Constantine – the Complete Series Review

  • Series: Constantine
  • Season: 1
  • Episodes: 13
  • Discs: 3
  • Cast: Matt Ryan, Angelica Celaya, Charles Halford, Harold Perrieneau
  • Network:  NBC (Warner Brothers Productions)
  • Blu-Ray Format: Color, Widescreen
  • Based on characters from DC and Vertigo Comics

I first saw the character of John Constantine in a guest shot on the CW’s Arrow. I enjoyed the character and Matt Ryan’s portrayal of the character. I knew the actor and character had been on his own short-lived series, a series a few friends had raved about. And I knew the character came originally from the Hellblazer comic book. But I had missed the original series – horror isn’t my thing – and my brain had somehow mixed-up “Hellblazer” with some horror movies from the 1980s.

Constantine, the Series, does have some horror elements. It also has elements of supernatural stories – at times bringing to mind series like Shadow Chasers, The X-files, and Supernatural. However, what makes this show work is the characters – especially John Constantine – exorcist, spellcaster, magic user, and con man. John Constantine is an anti-hero, but you can’t help wanting him to win. And not simply to win by defeating a demon, malevolent spirit, or ghost – but for once to not lose everyone around him. In the pilot, he meets the daughter of an old and deceased friend. When, at the end of the episode she tries to join him in his fight – John waves her off with – “everyone around me dies.” Over the course of thirteen episodes – we see how true that is. Because no matter how talented John is as a spellcaster and magic user – he’s also a bit cursed. John’s magic comes at a high price.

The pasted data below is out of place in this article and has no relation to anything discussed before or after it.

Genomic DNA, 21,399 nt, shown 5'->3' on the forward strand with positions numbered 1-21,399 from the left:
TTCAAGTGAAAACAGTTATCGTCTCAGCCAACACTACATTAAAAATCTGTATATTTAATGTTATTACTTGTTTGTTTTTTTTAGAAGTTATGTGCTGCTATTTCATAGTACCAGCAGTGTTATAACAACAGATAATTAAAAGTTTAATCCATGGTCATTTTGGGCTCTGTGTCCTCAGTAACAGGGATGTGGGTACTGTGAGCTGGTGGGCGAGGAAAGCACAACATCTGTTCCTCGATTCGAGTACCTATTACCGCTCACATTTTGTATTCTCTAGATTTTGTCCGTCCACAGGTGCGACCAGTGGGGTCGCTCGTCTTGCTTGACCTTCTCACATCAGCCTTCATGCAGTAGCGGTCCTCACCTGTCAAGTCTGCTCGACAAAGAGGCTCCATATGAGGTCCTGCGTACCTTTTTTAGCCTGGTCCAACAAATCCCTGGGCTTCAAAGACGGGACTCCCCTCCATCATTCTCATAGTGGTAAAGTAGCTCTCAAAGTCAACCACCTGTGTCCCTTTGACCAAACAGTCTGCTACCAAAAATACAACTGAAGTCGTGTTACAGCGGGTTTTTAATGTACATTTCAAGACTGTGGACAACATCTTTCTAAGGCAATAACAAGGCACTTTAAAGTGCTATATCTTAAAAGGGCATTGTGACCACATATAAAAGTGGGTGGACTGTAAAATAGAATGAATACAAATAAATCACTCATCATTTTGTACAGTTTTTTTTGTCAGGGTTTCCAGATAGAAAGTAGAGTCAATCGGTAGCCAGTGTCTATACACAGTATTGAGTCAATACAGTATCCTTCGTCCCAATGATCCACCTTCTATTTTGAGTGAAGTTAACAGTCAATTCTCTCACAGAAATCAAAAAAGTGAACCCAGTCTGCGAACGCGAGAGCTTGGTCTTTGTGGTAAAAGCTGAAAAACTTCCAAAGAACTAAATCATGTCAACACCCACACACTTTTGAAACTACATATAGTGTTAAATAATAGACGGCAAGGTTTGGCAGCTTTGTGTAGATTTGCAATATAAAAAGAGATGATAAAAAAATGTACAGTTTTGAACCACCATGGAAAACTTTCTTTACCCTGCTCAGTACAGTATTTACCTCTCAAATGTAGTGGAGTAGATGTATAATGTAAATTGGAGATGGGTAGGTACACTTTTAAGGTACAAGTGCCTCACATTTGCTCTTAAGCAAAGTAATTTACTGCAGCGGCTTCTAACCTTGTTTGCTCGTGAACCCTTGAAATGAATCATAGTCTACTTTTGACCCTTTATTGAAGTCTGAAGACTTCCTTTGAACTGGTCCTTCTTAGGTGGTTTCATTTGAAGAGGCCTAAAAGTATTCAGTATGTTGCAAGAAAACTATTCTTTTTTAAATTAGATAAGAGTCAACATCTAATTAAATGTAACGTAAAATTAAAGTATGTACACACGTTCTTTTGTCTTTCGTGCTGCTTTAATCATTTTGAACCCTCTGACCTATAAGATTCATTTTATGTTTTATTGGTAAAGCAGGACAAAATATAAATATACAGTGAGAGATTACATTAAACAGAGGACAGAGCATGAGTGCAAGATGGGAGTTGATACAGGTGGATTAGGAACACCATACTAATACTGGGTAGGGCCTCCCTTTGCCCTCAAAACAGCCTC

But again, Matt Ryan makes this show work. He is utterly convincing when uttering spells in arcane languages which may or may not be real. He’s, surprisingly, not an angry character – if anything he’s perpetually sad – struggling on in an endless fight against evil – and often losing friends in the process. John’s a pragmatist – if the only way to stop a hunger demon is to convince a friend – the one who caused it’s accidental release – to become it’s host, then that’s what John will do, even when he knows it will cause his friend his life. Constantine isn’t afraid to make sacrifices. And those sacrifices haunt him.